Squaw Rock Becomes Frog Woman Rock
An Early View of the trail that became Hwy 101 passing Squaw Rock
Normally, I’d be all curmudgeonly about a landmark being renamed but this year’s renaming of Squaw Rock to something more politically correct and more closely tied to the original Pomo name rather charms me. Unless someone derails the change, the place shall now be know as Frog Woman Rock.
I suppose this means the historical landmark legend will have to be changed? Currently it reads (according to Ernie Branscomb):
“This early landmark, also called Lover’s Leap, is associated with the purported legend of a 19th-century Sanel Indian maiden, Sotuka. Her faithless lover, Chief Cachow, married another, all three were killed when Sotuka, holding a great stone, jumped from the precipice upon the sleeping pair below.” (In this post here, I look at the earliest documented version. A young white schoolgirl wrote down the tale supposedly told by her Native American servant.)
The proposed change document recounts the search to find a more authentic name.
John Hudson was a medical doctor and ethnologist living in Mendocino County in the late 1800s. A vast amount of primary information concerning Pomo tribes are recorded in various journals, notebooks, sketches, paintings, photographs, maps, recordings, and collections of the Hudson family. The following extract is taken from John Hudson’s unpublished Pomo Linguistic Manuscript. The Pomo words identified in the Hudson notebook appear to be in the Northern Pomo language. The orthology (the spellings of the words) is as it appears in Hudson’s notebook….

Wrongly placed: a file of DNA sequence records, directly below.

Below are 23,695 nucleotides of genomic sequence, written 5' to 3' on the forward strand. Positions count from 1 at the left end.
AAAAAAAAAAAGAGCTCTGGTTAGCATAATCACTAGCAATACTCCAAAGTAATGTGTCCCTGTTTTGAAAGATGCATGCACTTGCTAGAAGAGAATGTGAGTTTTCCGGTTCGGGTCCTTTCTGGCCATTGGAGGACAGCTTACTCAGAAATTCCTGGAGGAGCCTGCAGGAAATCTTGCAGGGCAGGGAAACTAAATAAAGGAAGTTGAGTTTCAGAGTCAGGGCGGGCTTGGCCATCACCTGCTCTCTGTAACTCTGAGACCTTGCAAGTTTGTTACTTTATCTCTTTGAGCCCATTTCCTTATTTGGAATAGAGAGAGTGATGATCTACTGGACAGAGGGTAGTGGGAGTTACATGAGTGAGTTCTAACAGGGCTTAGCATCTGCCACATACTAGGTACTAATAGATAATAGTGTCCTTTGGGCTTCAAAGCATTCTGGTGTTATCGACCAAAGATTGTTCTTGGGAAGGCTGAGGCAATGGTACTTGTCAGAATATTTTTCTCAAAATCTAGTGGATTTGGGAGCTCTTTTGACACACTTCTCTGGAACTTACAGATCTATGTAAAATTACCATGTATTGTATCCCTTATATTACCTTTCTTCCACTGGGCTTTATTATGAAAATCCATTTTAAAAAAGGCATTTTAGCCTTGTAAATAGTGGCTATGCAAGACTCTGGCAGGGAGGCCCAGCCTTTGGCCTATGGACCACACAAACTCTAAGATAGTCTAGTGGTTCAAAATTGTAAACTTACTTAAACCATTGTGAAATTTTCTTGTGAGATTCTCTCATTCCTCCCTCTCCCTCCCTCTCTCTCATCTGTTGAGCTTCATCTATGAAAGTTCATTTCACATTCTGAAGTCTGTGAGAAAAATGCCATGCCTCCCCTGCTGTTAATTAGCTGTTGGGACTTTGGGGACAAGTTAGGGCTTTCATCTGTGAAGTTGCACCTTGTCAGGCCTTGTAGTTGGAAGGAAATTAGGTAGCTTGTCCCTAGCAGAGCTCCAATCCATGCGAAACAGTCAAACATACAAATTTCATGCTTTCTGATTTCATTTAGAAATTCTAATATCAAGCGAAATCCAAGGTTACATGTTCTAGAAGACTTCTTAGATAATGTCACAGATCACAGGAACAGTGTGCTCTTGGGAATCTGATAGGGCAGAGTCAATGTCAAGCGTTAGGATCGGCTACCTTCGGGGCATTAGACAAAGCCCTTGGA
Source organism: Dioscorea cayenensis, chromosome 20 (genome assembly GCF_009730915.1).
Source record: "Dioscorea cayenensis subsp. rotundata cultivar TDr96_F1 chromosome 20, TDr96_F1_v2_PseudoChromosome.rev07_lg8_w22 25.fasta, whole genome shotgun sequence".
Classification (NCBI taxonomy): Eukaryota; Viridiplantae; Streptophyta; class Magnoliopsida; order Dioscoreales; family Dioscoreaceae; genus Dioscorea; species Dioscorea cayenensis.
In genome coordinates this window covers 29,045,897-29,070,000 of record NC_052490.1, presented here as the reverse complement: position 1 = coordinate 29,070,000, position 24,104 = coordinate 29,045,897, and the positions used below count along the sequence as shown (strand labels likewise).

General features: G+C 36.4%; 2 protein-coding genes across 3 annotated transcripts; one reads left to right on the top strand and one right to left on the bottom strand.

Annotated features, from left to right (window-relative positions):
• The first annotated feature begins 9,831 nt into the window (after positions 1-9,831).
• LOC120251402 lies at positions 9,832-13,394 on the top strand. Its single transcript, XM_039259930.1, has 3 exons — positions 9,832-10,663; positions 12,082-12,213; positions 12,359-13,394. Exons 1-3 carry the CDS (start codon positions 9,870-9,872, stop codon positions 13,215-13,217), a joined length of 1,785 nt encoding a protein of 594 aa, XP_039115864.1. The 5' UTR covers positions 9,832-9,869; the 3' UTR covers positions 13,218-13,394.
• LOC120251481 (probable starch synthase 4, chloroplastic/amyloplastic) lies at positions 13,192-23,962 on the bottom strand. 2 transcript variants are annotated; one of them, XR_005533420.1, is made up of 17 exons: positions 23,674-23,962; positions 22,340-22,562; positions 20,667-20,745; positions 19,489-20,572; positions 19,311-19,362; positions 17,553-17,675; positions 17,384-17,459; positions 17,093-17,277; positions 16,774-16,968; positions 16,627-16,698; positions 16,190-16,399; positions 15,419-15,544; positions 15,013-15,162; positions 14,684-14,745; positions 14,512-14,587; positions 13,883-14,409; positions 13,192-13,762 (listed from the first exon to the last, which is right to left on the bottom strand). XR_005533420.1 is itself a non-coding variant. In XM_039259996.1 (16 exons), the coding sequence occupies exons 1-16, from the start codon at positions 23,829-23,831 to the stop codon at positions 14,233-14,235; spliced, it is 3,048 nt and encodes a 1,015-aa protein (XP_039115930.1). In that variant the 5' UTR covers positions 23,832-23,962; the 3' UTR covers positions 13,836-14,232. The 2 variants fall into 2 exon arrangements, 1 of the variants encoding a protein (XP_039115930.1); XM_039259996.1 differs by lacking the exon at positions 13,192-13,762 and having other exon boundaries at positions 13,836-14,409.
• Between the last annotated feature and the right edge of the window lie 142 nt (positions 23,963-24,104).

‘Ka-lo’ko-ko. Small flat opposite Squaw Rock. Trail to the west of the rock. The rock is avoided because of Bi-tsin’ ma-ca living there.
Bi-tsin’ ma-ca Ka-be’. (frog woman cliff) Squaw rock. A bold headland near Pieta. Bi-tsin’ ma-ca (frog woman) syn. (Ba-tak’ ma’ca) The white woman of beautiful face but body of a frog. Could jump a hundred feet and snatch a man who after administering to her pleasures was devoured. She had a den in the face of Squaw Rock.’
Now talk about an interesting legend…A white woman with a beautiful face but a squat ugly body lived in a tall cliff. She could jump 100 feet and would drag Native American men off to administer “to her pleasures.” Then, like a black widow, she would devour them. This story had the local tribes nervous enough supposedly that they beat a trail to the west of her home in order to avoid her clutches.
(My son pointed out that I would not be as enchanted with this story if it involved raping women. Apparently, I’m not politically correct enough… sigh, every generation’s behavior is viewed with disgust by the next generation.)
Photo of Squaw Rock from a wonderful site on Healdsburg history.